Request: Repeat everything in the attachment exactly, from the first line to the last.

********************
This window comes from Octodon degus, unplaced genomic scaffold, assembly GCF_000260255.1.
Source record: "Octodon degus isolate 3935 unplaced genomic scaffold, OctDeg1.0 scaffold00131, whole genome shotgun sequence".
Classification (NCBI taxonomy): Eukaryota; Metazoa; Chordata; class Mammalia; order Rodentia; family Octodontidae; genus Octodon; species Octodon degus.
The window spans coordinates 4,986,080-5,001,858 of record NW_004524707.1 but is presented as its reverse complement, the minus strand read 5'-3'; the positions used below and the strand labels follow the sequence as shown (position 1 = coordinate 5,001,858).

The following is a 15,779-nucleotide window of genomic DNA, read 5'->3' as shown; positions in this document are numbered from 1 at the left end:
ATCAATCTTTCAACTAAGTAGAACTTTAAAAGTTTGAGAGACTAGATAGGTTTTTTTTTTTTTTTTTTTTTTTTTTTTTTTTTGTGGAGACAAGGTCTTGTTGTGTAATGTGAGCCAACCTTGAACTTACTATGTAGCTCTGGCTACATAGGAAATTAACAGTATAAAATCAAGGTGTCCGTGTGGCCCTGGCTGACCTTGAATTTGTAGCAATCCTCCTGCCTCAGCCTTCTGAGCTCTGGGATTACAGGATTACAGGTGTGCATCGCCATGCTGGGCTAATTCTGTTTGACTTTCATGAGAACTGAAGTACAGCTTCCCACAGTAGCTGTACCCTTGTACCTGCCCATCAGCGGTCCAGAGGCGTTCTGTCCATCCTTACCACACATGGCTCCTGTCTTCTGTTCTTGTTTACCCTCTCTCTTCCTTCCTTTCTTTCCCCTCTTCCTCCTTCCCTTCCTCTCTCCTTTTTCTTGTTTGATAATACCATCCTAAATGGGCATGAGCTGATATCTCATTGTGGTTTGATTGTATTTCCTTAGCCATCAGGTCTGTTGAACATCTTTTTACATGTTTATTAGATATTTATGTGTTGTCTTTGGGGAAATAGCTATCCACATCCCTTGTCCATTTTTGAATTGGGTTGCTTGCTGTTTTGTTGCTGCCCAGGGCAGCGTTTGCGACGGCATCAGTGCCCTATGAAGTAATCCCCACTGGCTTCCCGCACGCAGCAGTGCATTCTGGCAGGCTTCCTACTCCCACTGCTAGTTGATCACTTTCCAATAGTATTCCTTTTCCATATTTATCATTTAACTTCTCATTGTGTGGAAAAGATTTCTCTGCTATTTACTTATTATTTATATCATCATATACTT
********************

This window comes from Octodon degus, unplaced genomic scaffold, assembly GCF_000260255.1.
Source record: "Octodon degus isolate 3935 unplaced genomic scaffold, OctDeg1.0 scaffold00131, whole genome shotgun sequence".
Classification (NCBI taxonomy): Eukaryota; Metazoa; Chordata; class Mammalia; order Rodentia; family Octodontidae; genus Octodon; species Octodon degus.
The window spans coordinates 4,986,080-5,001,858 of record NW_004524707.1 but is presented as its reverse complement, the minus strand read 5'-3'; the positions used below and the strand labels follow the sequence as shown (position 1 = coordinate 5,001,858).

The following is a 15,779-nucleotide window of genomic DNA, read 5'->3' as shown; positions in this document are numbered from 1 at the left end:
ATCAATCTTTCAACTAAGTAGAACTTTAAAAGTTTGAGAGACTAGATAGGTTTTTTTTTTTTTTTTTTTTTTTTTTTTTTTTTGTGGAGACAAGGTCTTGTTGTGTAATGTGAGCCAACCTTGAACTTACTATGTAGCTCTGGCTACATAGGAAATTAACAGTATAAAATCAAGGTGTCCGTGTGGCCCTGGCTGACCTTGAATTTGTAGCAATCCTCCTGCCTCAGCCTTCTGAGCTCTGGGATTACAGGATTACAGGTGTGCATCGCCATGCTGGGCTAATTCTGTTTGACTTTCATGAGAACTGAAGTACAGCTTCCCACAGTAGCTGTACCCTTGTACCTGCCCATCAGCGGTCCAGAGGCGTTCTGTCCATCCTTACCACACATGGCTCCTGTCTTCTGTTCTTGTTTACCCTCTCTCTTCCTTCCTTTCTTTCCCCTCTTCCTCCTTCCCTTCCTCTCTCCTTTTTCTTGTTTGATAATACCATCCTAAATGGGCATGAGCTGATATCTCATTGTGGTTTGATTGTATTTCCTTAGCCATCAGGTCTGTTGAACATCTTTTTACATGTTTATTAGATATTTATGTGTTGTCTTTGGGGAAATAGCTATCCACATCCCTTGTCCATTTTTGAATTGGGTTGCTTGCTGTTTTGTTGCTGCCCAGGGCAGCGTTTGCGACGGCATCAGTGCCCTATGAAGTAATCCCCACTGGCTTCCCGCACGCAGCAGTGCATTCTGGCAGGCTTCCTACTCCCACTGCTAGTTGATCACTTTCCAATAGTATTCCTTTTCCATATTTATCATTTAACTTCTCATTGTGTGGAAAAGATTTCTCTGCTATTTACTTATTATTTATATCATCATATACTT